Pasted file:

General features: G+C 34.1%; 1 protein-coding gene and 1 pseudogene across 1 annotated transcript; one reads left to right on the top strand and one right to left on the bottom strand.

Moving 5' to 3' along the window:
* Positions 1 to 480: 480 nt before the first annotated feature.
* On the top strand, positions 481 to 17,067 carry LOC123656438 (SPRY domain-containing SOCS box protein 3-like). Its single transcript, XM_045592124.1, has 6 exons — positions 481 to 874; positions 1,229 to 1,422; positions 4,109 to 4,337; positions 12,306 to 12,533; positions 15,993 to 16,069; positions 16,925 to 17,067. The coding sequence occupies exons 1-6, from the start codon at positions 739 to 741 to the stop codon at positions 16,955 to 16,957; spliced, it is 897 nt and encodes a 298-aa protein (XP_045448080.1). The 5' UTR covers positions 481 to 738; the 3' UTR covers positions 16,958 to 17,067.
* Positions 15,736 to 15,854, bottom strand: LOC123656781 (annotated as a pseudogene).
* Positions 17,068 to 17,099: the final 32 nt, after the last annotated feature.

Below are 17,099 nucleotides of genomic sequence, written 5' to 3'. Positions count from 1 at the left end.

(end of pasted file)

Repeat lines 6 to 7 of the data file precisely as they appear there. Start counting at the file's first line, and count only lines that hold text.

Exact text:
* Positions 17,068 to 17,099: the final 32 nt, after the last annotated feature.

Below are 17,099 nucleotides of genomic sequence, written 5' to 3'. Positions count from 1 at the left end.